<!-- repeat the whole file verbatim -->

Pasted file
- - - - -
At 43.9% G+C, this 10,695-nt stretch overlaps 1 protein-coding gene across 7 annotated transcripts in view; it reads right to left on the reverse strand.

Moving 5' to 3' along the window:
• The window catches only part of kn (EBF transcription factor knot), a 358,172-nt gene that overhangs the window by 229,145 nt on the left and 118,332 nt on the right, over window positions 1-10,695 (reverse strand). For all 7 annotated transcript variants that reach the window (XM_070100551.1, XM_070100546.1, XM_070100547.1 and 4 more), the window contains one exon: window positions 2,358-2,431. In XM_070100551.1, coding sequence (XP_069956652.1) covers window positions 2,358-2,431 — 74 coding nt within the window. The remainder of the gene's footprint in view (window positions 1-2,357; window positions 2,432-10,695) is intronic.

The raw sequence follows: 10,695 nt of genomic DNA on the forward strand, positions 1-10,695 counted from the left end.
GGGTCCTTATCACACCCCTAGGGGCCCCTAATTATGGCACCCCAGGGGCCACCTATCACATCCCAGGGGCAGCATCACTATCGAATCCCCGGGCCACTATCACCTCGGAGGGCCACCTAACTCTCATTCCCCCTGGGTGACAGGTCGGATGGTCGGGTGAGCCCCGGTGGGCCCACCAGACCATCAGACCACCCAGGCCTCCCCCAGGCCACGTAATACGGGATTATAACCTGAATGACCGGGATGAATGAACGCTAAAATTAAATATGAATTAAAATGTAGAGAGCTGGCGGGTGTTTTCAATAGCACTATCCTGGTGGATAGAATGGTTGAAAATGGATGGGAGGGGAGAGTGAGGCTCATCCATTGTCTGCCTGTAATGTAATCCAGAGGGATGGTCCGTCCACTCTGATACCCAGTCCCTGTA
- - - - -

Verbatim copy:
At 43.9% G+C, this 10,695-nt stretch overlaps 1 protein-coding gene across 7 annotated transcripts in view; it reads right to left on the reverse strand.

Moving 5' to 3' along the window:
• The window catches only part of kn (EBF transcription factor knot), a 358,172-nt gene that overhangs the window by 229,145 nt on the left and 118,332 nt on the right, over window positions 1-10,695 (reverse strand). For all 7 annotated transcript variants that reach the window (XM_070100551.1, XM_070100546.1, XM_070100547.1 and 4 more), the window contains one exon: window positions 2,358-2,431. In XM_070100551.1, coding sequence (XP_069956652.1) covers window positions 2,358-2,431 — 74 coding nt within the window. The remainder of the gene's footprint in view (window positions 1-2,357; window positions 2,432-10,695) is intronic.

The raw sequence follows: 10,695 nt of genomic DNA on the forward strand, positions 1-10,695 counted from the left end.
GGGTCCTTATCACACCCCTAGGGGCCCCTAATTATGGCACCCCAGGGGCCACCTATCACATCCCAGGGGCAGCATCACTATCGAATCCCCGGGCCACTATCACCTCGGAGGGCCACCTAACTCTCATTCCCCCTGGGTGACAGGTCGGATGGTCGGGTGAGCCCCGGTGGGCCCACCAGACCATCAGACCACCCAGGCCTCCCCCAGGCCACGTAATACGGGATTATAACCTGAATGACCGGGATGAATGAACGCTAAAATTAAATATGAATTAAAATGTAGAGAGCTGGCGGGTGTTTTCAATAGCACTATCCTGGTGGATAGAATGGTTGAAAATGGATGGGAGGGGAGAGTGAGGCTCATCCATTGTCTGCCTGTAATGTAATCCAGAGGGATGGTCCGTCCACTCTGATACCCAGTCCCTGTA